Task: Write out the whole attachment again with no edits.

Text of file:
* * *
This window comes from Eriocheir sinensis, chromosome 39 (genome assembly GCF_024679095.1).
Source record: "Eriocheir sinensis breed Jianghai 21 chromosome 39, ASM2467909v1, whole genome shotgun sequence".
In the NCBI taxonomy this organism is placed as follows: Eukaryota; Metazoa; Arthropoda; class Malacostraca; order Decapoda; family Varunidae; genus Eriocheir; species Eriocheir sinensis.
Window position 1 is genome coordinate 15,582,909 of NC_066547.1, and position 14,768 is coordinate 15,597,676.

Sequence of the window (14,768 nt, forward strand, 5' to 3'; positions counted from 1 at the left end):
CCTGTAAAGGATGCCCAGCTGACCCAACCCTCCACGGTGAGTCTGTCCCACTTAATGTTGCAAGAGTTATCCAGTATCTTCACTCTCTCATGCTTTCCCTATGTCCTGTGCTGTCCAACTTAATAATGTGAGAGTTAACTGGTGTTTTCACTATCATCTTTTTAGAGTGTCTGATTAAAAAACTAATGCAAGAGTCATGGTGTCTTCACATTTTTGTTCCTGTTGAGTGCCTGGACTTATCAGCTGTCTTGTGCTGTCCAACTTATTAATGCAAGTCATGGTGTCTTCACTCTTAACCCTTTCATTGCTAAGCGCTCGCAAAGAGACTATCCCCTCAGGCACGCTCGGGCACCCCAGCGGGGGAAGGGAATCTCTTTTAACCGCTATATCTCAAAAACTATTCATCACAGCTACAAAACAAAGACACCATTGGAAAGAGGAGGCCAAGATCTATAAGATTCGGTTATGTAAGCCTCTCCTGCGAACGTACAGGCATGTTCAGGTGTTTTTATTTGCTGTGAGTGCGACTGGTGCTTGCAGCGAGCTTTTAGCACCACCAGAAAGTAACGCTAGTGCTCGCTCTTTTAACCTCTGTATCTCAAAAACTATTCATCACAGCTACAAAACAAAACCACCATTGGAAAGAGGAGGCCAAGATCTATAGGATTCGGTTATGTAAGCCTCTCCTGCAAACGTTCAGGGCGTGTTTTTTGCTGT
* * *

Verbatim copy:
This window comes from Eriocheir sinensis, chromosome 39 (genome assembly GCF_024679095.1).
Source record: "Eriocheir sinensis breed Jianghai 21 chromosome 39, ASM2467909v1, whole genome shotgun sequence".
In the NCBI taxonomy this organism is placed as follows: Eukaryota; Metazoa; Arthropoda; class Malacostraca; order Decapoda; family Varunidae; genus Eriocheir; species Eriocheir sinensis.
Window position 1 is genome coordinate 15,582,909 of NC_066547.1, and position 14,768 is coordinate 15,597,676.

Sequence of the window (14,768 nt, forward strand, 5' to 3'; positions counted from 1 at the left end):
CCTGTAAAGGATGCCCAGCTGACCCAACCCTCCACGGTGAGTCTGTCCCACTTAATGTTGCAAGAGTTATCCAGTATCTTCACTCTCTCATGCTTTCCCTATGTCCTGTGCTGTCCAACTTAATAATGTGAGAGTTAACTGGTGTTTTCACTATCATCTTTTTAGAGTGTCTGATTAAAAAACTAATGCAAGAGTCATGGTGTCTTCACATTTTTGTTCCTGTTGAGTGCCTGGACTTATCAGCTGTCTTGTGCTGTCCAACTTATTAATGCAAGTCATGGTGTCTTCACTCTTAACCCTTTCATTGCTAAGCGCTCGCAAAGAGACTATCCCCTCAGGCACGCTCGGGCACCCCAGCGGGGGAAGGGAATCTCTTTTAACCGCTATATCTCAAAAACTATTCATCACAGCTACAAAACAAAGACACCATTGGAAAGAGGAGGCCAAGATCTATAAGATTCGGTTATGTAAGCCTCTCCTGCGAACGTACAGGCATGTTCAGGTGTTTTTATTTGCTGTGAGTGCGACTGGTGCTTGCAGCGAGCTTTTAGCACCACCAGAAAGTAACGCTAGTGCTCGCTCTTTTAACCTCTGTATCTCAAAAACTATTCATCACAGCTACAAAACAAAACCACCATTGGAAAGAGGAGGCCAAGATCTATAGGATTCGGTTATGTAAGCCTCTCCTGCAAACGTTCAGGGCGTGTTTTTTGCTGT